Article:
Image credit: Hubble
Many examples are known where a galaxy acts as a gravitational lens, producing multiple images on the sky of a more distant object like a bright quasar hidden behind it. But there has been a persistent mystery for over 20 years: Einstein’s general theory of relativity predicts there should be an odd number of images, yet almost all observed lenses have only 2 or 4 known images. Now, astronomer Joshua Winn of the Harvard-Smithsonian Center for Astrophysics (CfA) and two former CfA colleagues, David Rusin (now at the University of Pennsylvania) and Christopher Kochanek (The Ohio State University), have identified a third, central image of a lensed quasar. Radio observations of the system known as PMN J1632-0033 in the constellation Ophiuchus uncovered a faint central image, which can be used to investigate the properties of the lensing galaxy and the supermassive black hole expected to lie at its center.
“Finding this central image is interesting in its own right, but is even more important for what it can tell us about the lensing galaxy. This offers us a new tool for studying galaxies so far away that, even to the Hubble Space Telescope, they’re just faint smudges,” said Winn.
Quasars are extremely distant and bright objects believed to be powered by supermassive black holes. They shine brightly by converting the gravitational energy of matter falling into the black hole into light and other types of radiation, such as radio waves.
In gravitational lensing, light rays from a quasar which pass close to a galaxy are bent by the galaxy’s gravitational field, much as they would be bent when passing through a glass lens. The denser the center of a galaxy, and the stronger its gravity, the fainter the central image will be. Yet this central image, whose light has passed closest to the middle of the lensing galaxy, can tell us much about that galaxy’s core. That opportunity makes finding such central images particularly desirable.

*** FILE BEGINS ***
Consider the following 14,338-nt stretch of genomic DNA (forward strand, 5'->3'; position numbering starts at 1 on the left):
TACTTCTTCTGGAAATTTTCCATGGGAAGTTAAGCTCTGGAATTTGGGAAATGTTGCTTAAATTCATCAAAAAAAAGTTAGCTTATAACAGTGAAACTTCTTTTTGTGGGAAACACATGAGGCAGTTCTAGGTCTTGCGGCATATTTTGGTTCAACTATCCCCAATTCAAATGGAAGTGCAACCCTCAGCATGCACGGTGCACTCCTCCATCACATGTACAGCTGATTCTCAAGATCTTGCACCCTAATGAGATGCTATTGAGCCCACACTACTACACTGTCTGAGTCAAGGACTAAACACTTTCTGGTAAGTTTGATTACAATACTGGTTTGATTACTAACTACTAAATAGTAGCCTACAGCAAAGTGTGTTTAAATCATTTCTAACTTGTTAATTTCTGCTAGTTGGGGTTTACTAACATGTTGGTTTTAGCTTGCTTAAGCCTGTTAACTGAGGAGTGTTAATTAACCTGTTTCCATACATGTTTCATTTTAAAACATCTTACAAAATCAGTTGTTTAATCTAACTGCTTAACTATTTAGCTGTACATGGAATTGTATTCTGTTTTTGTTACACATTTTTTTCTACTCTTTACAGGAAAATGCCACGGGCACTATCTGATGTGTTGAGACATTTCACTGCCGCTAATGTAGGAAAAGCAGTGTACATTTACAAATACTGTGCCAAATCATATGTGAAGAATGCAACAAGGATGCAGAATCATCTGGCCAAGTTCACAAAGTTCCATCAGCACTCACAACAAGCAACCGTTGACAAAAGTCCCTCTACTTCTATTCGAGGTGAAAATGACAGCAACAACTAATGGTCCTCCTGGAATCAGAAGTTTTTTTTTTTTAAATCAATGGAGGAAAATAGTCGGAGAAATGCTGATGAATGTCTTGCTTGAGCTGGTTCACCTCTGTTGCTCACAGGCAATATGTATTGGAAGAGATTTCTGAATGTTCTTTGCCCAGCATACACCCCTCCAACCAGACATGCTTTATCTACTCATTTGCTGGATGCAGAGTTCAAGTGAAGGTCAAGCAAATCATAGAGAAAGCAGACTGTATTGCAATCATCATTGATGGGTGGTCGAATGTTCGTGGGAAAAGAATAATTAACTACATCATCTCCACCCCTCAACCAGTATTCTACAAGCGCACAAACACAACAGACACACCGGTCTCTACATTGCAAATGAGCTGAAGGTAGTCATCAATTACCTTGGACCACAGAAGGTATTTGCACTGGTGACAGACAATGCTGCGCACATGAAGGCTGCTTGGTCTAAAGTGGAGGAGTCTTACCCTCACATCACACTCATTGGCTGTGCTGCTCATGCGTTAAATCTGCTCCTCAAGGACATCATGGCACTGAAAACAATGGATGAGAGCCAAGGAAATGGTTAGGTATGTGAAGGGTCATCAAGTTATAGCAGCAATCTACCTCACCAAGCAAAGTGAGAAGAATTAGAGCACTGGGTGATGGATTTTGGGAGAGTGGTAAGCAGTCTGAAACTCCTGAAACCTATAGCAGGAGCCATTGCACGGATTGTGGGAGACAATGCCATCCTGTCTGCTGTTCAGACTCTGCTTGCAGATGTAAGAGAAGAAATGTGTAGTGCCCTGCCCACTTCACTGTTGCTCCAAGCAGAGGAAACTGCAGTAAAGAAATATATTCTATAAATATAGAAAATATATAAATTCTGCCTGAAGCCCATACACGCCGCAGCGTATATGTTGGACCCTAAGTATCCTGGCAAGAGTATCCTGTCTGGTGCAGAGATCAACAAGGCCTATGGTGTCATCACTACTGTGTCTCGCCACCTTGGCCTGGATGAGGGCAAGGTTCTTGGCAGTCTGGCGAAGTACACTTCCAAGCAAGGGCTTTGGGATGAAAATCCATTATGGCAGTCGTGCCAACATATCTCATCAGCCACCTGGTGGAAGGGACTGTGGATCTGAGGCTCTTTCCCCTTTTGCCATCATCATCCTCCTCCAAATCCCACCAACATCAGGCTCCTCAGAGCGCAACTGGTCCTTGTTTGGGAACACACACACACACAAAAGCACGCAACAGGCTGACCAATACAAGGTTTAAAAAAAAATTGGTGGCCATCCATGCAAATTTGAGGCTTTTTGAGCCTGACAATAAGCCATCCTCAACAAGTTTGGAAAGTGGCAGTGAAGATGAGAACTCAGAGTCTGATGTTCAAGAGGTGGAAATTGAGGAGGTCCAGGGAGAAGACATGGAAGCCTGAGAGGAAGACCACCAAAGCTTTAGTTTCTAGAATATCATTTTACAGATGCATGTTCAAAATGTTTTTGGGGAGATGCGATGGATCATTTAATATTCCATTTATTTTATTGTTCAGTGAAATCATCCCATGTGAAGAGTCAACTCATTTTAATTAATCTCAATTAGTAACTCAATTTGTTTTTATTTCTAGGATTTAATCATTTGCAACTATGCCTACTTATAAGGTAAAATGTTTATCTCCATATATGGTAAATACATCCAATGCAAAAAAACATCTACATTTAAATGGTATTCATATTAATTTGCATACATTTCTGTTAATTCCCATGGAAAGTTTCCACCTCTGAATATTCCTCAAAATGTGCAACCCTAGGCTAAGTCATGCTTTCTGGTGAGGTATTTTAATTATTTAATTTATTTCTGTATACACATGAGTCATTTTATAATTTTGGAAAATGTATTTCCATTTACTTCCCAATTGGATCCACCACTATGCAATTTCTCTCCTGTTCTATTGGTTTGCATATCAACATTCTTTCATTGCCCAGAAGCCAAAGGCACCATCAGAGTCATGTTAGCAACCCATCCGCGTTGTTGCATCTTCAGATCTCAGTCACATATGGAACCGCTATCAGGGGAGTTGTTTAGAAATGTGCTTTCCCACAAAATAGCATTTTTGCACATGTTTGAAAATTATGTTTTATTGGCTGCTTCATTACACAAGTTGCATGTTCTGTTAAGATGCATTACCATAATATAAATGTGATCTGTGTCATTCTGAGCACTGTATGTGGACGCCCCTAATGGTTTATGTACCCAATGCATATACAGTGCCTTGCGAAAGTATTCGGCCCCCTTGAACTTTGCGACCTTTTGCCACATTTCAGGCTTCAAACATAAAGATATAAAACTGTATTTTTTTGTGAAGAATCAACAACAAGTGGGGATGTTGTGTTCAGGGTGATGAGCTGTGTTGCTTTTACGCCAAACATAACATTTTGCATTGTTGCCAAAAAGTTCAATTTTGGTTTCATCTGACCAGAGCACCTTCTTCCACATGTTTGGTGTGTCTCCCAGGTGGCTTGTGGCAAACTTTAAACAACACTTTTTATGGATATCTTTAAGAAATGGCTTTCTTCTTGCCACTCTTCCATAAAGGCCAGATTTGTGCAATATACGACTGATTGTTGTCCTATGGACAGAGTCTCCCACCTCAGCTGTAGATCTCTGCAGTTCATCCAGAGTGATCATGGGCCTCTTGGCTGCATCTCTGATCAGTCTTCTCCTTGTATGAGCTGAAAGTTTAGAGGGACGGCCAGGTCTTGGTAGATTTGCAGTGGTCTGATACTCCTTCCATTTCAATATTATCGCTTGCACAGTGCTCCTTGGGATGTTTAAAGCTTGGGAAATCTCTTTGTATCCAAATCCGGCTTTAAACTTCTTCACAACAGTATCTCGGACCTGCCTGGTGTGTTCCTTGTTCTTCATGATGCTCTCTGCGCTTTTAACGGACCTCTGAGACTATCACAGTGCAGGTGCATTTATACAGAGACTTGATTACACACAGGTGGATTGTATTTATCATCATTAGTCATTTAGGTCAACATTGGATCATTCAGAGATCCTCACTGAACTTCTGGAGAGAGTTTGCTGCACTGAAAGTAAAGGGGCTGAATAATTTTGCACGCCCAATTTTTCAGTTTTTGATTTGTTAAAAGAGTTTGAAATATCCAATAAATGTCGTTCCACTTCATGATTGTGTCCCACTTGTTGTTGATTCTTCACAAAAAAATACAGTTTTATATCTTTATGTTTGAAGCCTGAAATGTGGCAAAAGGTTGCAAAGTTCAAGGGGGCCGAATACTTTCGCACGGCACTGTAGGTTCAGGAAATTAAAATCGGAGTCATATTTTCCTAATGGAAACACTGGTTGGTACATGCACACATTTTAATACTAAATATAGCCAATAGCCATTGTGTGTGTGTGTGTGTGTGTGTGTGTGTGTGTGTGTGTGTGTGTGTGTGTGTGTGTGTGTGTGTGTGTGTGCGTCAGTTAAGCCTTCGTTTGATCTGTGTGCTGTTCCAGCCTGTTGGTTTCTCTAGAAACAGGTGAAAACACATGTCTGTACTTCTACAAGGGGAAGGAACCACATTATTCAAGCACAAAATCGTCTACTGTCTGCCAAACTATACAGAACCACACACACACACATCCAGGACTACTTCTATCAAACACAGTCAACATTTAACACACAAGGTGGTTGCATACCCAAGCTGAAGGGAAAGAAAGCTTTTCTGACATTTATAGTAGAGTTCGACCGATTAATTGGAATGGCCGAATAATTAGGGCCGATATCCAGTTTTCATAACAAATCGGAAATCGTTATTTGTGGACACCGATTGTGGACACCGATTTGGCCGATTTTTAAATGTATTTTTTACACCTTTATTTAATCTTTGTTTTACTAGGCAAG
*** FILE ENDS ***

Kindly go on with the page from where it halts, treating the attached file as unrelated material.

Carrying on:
In the system PMN J1632-0033, a radio-loud quasar at redshift z=3.42 (a distance of about 11.5 billion light-years) is being lensed by an elliptical galaxy at redshift z~1 (about 8 billion light-years away). Two images of the quasar were known to exist, and a third, very faint radio source was suspected to be the central image. However, that third source was right on top of the lensing galaxy, and so might have been intrinsic to the lensing galaxy itself.
By observing the radio “color,” or spectrum, of all three images using the National Science Foundation’s Very Large Array and Very Long Baseline Array, Winn and his colleagues provided compelling evidence that the third source is indeed the quasar’s central image. Its spectrum is essentially identical to the other two images, except at low frequencies where some of the radio energy was absorbed by the lensing galaxy.
The geometry and properties of the quasar’s three images already are telling us about the core of the lensing galaxy. For example, its central black hole weighs less than 200 million solar masses. Also, its surface density (amount of matter as projected against the plane of the sky) at the location of the central image is more than 20,000 solar masses per square parsec. (For comparison, the surface density of the Milky Way near our sun is about 50 solar masses per square parsec.) Both figures for the lensing galaxy agree with expectations based on detailed observations of galaxies hundreds of times closer to the Earth.
“Almost all of our knowledge about galaxy centers comes from studying very nearby galaxies. The remarkable thing about central images is that you can get similar information about the cores of galaxies hundreds of times farther away, and billions of years younger than our neighboring galaxies,” said Winn.
This research is available online at http://arxiv.org/abs/astro-ph/0312136 and will be published in the February 12, 2004 issue of the journal Nature.
Headquartered in Cambridge, Mass., the Harvard-Smithsonian Center for Astrophysics is a joint collaboration between the Smithsonian Astrophysical Observatory and the Harvard College Observatory. CfA scientists, organized into six research divisions, study the origin, evolution and ultimate fate of the universe.
Original Source: Harvard CfA News Release